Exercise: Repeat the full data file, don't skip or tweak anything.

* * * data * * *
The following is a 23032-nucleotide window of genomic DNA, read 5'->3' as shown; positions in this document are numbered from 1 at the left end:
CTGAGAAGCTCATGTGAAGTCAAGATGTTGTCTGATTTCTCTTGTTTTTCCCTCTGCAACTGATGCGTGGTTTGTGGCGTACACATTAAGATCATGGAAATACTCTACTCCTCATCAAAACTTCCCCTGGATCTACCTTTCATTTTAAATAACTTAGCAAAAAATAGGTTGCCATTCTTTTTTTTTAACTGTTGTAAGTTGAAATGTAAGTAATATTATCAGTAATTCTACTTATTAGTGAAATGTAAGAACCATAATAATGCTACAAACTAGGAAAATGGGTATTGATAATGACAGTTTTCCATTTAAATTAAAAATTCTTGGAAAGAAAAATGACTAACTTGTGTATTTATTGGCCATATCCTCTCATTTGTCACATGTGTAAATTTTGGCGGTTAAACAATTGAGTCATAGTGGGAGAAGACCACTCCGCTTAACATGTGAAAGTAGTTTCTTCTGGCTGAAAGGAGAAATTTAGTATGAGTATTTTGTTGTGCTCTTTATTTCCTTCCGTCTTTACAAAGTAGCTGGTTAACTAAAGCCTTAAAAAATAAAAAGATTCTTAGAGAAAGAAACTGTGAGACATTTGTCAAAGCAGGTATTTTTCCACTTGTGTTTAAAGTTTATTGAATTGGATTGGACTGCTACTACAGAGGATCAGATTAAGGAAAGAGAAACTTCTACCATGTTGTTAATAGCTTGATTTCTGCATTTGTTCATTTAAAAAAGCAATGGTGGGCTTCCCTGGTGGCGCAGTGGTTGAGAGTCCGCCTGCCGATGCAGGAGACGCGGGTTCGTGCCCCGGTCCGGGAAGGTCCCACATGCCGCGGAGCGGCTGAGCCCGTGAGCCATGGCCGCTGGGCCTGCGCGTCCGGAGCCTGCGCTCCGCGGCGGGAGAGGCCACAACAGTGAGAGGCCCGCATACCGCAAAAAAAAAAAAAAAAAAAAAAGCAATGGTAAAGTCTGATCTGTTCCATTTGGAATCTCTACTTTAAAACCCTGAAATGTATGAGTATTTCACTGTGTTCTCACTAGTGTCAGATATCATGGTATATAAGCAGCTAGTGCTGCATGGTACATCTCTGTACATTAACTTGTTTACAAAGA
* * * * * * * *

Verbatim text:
The following is a 23032-nucleotide window of genomic DNA, read 5'->3' as shown; positions in this document are numbered from 1 at the left end:
CTGAGAAGCTCATGTGAAGTCAAGATGTTGTCTGATTTCTCTTGTTTTTCCCTCTGCAACTGATGCGTGGTTTGTGGCGTACACATTAAGATCATGGAAATACTCTACTCCTCATCAAAACTTCCCCTGGATCTACCTTTCATTTTAAATAACTTAGCAAAAAATAGGTTGCCATTCTTTTTTTTTAACTGTTGTAAGTTGAAATGTAAGTAATATTATCAGTAATTCTACTTATTAGTGAAATGTAAGAACCATAATAATGCTACAAACTAGGAAAATGGGTATTGATAATGACAGTTTTCCATTTAAATTAAAAATTCTTGGAAAGAAAAATGACTAACTTGTGTATTTATTGGCCATATCCTCTCATTTGTCACATGTGTAAATTTTGGCGGTTAAACAATTGAGTCATAGTGGGAGAAGACCACTCCGCTTAACATGTGAAAGTAGTTTCTTCTGGCTGAAAGGAGAAATTTAGTATGAGTATTTTGTTGTGCTCTTTATTTCCTTCCGTCTTTACAAAGTAGCTGGTTAACTAAAGCCTTAAAAAATAAAAAGATTCTTAGAGAAAGAAACTGTGAGACATTTGTCAAAGCAGGTATTTTTCCACTTGTGTTTAAAGTTTATTGAATTGGATTGGACTGCTACTACAGAGGATCAGATTAAGGAAAGAGAAACTTCTACCATGTTGTTAATAGCTTGATTTCTGCATTTGTTCATTTAAAAAAGCAATGGTGGGCTTCCCTGGTGGCGCAGTGGTTGAGAGTCCGCCTGCCGATGCAGGAGACGCGGGTTCGTGCCCCGGTCCGGGAAGGTCCCACATGCCGCGGAGCGGCTGAGCCCGTGAGCCATGGCCGCTGGGCCTGCGCGTCCGGAGCCTGCGCTCCGCGGCGGGAGAGGCCACAACAGTGAGAGGCCCGCATACCGCAAAAAAAAAAAAAAAAAAAAAAGCAATGGTAAAGTCTGATCTGTTCCATTTGGAATCTCTACTTTAAAACCCTGAAATGTATGAGTATTTCACTGTGTTCTCACTAGTGTCAGATATCATGGTATATAAGCAGCTAGTGCTGCATGGTACATCTCTGTACATTAACTTGTTTACAAAGA